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Mortgage exam 'needed for first-time house buyers'

Calculator and pen
Image caption There is some tuition for homeowners in the US

Mortgages should only be given to some first-time buyers "after study and an exam", according to the chairman of a debt charity.

Home loans should be sold with a health warning, not tax breaks, said Malcolm Hurlston of the Consumer Credit Counselling Service.

Those who had bought a home too soon were most likely to get into debt, he added.

Inspiration could come from pre-buying education in the US, he said.

'Trap'

In a speech to members of the credit industry, Mr Hurlston said that the credit crunch had changed the financial system.

But he added that some lessons had not been learned for first-time buyers - many of whom found that home ownership was a "trap".

"The people most likely to get into debt in Britain are those on low incomes who have wrongly or too soon embarked on home ownership," he said.

"Think Northern Rock. Was it not apparent to everybody here that 110/120% mortgages, some partially disguised as unsecured, were dangerous madness?"

He added that some form of tuition should be considered for those on low-incomes getting a mortgage for the first time.

"First time mortgages should be sold not with pretty ribbons and tax breaks but with health warnings," he said.

"They should be sold like driving licences, after study and an exam."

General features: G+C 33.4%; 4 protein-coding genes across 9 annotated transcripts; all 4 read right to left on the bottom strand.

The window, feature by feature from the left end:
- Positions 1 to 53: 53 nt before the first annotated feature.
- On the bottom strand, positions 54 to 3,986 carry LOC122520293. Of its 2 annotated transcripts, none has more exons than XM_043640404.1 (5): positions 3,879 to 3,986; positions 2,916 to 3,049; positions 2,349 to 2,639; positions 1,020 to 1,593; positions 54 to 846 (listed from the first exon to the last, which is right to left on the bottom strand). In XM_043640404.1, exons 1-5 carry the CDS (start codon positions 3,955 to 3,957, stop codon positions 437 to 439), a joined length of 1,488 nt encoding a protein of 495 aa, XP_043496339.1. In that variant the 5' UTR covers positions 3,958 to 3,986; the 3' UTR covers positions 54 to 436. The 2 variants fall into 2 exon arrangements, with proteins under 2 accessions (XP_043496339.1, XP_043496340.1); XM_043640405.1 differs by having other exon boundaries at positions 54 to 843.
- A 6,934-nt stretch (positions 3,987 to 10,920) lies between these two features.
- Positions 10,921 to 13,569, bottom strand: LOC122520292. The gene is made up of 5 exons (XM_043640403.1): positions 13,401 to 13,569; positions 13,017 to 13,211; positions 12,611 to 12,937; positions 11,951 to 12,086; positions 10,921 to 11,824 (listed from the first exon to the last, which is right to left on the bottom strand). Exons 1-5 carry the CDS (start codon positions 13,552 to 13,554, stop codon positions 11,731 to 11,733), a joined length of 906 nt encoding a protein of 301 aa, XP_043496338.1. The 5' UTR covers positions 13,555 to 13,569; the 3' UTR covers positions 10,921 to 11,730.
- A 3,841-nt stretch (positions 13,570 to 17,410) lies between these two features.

US model

He called for the City watchdog, the Financial Services Authority, to supervise all first mortgages, and for home ownership certificates for anyone buying a first house.

Image caption Mortgage applicants in the UK do face some scrutiny

He pointed to a federal mortgage programme in the US for those on low incomes.

Those who apply for the loan can also get free or low-cost advice on buying a home, renting, default, repossession and credit issues.

In 2007, about 1.7 million individuals and families in the US received housing education and counselling, with the numbers growing since the early 1990s, the CCCS said.

Sue Anderson, of the Council of Mortgage Lenders, said that lenders would consider the comments as an interesting perspective.

She said there was a case for strengthening general guidance on credit, so that potential buyers could equip themselves with the appropriate information.

But she said this raised questions on whether this was what consumers wanted, and whether it would make a difference in the numbers getting behind on their mortgage payments.

She added that most people who got into trouble did so because of a change in their circumstances, such as losing their job.

A separate report by the National Landlords Association found that the lack of mortgages for first-time buyers, as well as the demand for higher deposits from lenders, meant that would-be buyers would rent for longer.

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